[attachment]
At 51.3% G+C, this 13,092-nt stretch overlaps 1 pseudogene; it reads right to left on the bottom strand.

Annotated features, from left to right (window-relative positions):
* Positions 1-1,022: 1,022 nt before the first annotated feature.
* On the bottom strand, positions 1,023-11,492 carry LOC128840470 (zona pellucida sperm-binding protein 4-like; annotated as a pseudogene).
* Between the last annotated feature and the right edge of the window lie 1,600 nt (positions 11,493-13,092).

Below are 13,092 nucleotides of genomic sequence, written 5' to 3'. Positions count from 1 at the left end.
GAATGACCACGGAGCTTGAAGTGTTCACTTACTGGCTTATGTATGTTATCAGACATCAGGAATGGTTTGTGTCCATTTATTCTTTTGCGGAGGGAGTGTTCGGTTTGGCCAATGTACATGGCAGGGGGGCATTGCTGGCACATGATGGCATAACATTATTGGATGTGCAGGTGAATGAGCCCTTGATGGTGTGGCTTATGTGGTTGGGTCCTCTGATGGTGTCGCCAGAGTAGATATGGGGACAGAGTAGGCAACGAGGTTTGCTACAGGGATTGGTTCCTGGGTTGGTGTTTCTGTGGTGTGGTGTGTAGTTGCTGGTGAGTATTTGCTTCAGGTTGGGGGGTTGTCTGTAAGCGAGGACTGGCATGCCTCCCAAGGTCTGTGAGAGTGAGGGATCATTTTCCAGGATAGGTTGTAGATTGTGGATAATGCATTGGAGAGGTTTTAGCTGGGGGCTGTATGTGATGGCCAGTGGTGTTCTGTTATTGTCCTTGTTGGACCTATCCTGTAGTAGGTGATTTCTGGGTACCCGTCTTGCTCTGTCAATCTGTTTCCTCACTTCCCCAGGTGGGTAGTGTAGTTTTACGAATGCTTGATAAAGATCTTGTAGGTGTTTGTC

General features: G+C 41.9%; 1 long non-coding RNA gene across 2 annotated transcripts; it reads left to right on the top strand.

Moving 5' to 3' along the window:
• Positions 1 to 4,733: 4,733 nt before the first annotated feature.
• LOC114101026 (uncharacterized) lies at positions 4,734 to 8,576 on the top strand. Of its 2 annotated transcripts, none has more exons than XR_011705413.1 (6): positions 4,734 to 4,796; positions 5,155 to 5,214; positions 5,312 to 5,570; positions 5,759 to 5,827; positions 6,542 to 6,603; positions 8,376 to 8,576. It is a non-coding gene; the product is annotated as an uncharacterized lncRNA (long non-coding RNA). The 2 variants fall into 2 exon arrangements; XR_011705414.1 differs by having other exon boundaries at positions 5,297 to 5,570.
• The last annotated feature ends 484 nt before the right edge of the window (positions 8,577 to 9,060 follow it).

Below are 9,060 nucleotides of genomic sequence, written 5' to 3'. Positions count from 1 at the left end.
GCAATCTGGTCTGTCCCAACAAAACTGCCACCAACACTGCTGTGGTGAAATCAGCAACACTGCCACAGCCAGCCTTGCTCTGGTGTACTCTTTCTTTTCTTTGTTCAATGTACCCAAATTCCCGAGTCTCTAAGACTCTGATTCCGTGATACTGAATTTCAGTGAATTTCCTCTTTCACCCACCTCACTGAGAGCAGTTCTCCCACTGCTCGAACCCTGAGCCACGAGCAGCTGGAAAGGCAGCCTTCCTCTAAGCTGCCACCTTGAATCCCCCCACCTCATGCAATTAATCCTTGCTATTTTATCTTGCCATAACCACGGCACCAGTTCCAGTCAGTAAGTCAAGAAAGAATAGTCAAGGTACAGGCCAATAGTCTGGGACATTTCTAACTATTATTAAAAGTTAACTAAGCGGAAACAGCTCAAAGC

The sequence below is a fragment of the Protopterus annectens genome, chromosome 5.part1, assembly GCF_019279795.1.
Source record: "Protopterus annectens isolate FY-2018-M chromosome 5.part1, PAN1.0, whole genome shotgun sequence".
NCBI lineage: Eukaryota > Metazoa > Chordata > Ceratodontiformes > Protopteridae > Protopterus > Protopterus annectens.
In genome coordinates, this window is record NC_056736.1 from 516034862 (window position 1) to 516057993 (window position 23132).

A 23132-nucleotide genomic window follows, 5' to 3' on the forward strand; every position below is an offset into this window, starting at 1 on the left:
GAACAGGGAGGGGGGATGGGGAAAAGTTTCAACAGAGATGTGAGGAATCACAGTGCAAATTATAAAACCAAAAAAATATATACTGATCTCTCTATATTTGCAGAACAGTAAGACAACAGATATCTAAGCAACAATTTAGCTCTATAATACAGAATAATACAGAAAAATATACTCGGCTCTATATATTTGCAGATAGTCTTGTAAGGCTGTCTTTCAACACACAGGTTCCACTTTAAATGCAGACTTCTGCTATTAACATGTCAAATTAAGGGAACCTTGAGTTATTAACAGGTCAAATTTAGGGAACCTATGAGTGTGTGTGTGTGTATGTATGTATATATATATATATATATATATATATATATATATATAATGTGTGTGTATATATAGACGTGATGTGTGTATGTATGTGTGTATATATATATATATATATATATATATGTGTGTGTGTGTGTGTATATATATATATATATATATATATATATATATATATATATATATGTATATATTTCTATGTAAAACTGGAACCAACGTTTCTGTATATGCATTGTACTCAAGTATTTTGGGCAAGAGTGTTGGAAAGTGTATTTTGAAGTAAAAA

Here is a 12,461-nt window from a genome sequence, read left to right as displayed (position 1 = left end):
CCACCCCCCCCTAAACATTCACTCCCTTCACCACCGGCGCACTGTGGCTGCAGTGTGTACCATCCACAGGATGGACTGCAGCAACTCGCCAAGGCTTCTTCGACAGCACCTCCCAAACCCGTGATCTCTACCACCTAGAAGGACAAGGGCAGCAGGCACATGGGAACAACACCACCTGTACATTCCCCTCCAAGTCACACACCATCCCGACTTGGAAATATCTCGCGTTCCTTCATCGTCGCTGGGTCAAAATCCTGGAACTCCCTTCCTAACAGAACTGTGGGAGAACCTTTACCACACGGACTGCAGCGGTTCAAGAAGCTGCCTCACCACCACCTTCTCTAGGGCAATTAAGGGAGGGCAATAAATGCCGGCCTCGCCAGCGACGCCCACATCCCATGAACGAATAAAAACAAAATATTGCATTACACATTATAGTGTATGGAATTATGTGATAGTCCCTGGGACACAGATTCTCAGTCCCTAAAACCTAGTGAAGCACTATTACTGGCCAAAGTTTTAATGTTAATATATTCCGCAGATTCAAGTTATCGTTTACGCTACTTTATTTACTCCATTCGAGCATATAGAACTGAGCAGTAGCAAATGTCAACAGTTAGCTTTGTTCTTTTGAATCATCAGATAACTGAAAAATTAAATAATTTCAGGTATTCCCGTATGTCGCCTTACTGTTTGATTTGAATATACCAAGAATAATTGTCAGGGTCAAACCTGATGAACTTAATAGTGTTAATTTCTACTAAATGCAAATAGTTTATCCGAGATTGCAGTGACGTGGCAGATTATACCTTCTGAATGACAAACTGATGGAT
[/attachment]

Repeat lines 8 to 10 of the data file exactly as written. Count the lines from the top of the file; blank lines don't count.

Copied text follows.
General features: G+C 41.9%; 1 long non-coding RNA gene across 2 annotated transcripts; it reads left to right on the top strand.

Moving 5' to 3' along the window:
• Positions 1 to 4,733: 4,733 nt before the first annotated feature.